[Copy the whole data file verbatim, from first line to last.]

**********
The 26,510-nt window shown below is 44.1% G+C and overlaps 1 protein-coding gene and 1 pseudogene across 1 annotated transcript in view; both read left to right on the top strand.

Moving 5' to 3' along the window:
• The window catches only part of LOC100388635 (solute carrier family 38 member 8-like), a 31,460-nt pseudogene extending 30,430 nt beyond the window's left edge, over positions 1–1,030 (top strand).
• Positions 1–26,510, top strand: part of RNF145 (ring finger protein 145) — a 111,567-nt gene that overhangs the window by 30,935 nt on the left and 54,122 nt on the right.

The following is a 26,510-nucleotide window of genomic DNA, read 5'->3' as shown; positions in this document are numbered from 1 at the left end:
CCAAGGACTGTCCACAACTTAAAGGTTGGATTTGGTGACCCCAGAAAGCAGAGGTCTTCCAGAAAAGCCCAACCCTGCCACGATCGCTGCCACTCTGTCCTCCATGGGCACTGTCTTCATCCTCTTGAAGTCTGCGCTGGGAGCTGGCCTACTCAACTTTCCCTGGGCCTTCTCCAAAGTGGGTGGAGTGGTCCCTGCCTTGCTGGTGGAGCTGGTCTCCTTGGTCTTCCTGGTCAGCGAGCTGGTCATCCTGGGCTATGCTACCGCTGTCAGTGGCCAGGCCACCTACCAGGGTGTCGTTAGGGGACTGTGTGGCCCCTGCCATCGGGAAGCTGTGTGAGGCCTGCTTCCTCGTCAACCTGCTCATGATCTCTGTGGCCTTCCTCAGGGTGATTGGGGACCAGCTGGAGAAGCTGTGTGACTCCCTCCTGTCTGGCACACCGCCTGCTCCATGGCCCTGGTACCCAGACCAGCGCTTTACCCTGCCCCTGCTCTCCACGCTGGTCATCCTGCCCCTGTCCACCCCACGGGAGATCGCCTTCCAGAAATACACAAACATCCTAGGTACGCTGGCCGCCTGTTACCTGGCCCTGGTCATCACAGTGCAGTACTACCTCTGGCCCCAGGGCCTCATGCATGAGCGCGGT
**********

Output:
The 26,510-nt window shown below is 44.1% G+C and overlaps 1 protein-coding gene and 1 pseudogene across 1 annotated transcript in view; both read left to right on the top strand.

Moving 5' to 3' along the window:
• The window catches only part of LOC100388635 (solute carrier family 38 member 8-like), a 31,460-nt pseudogene extending 30,430 nt beyond the window's left edge, over positions 1–1,030 (top strand).
• Positions 1–26,510, top strand: part of RNF145 (ring finger protein 145) — a 111,567-nt gene that overhangs the window by 30,935 nt on the left and 54,122 nt on the right.

The following is a 26,510-nucleotide window of genomic DNA, read 5'->3' as shown; positions in this document are numbered from 1 at the left end:
CCAAGGACTGTCCACAACTTAAAGGTTGGATTTGGTGACCCCAGAAAGCAGAGGTCTTCCAGAAAAGCCCAACCCTGCCACGATCGCTGCCACTCTGTCCTCCATGGGCACTGTCTTCATCCTCTTGAAGTCTGCGCTGGGAGCTGGCCTACTCAACTTTCCCTGGGCCTTCTCCAAAGTGGGTGGAGTGGTCCCTGCCTTGCTGGTGGAGCTGGTCTCCTTGGTCTTCCTGGTCAGCGAGCTGGTCATCCTGGGCTATGCTACCGCTGTCAGTGGCCAGGCCACCTACCAGGGTGTCGTTAGGGGACTGTGTGGCCCCTGCCATCGGGAAGCTGTGTGAGGCCTGCTTCCTCGTCAACCTGCTCATGATCTCTGTGGCCTTCCTCAGGGTGATTGGGGACCAGCTGGAGAAGCTGTGTGACTCCCTCCTGTCTGGCACACCGCCTGCTCCATGGCCCTGGTACCCAGACCAGCGCTTTACCCTGCCCCTGCTCTCCACGCTGGTCATCCTGCCCCTGTCCACCCCACGGGAGATCGCCTTCCAGAAATACACAAACATCCTAGGTACGCTGGCCGCCTGTTACCTGGCCCTGGTCATCACAGTGCAGTACTACCTCTGGCCCCAGGGCCTCATGCATGAGCGCGGT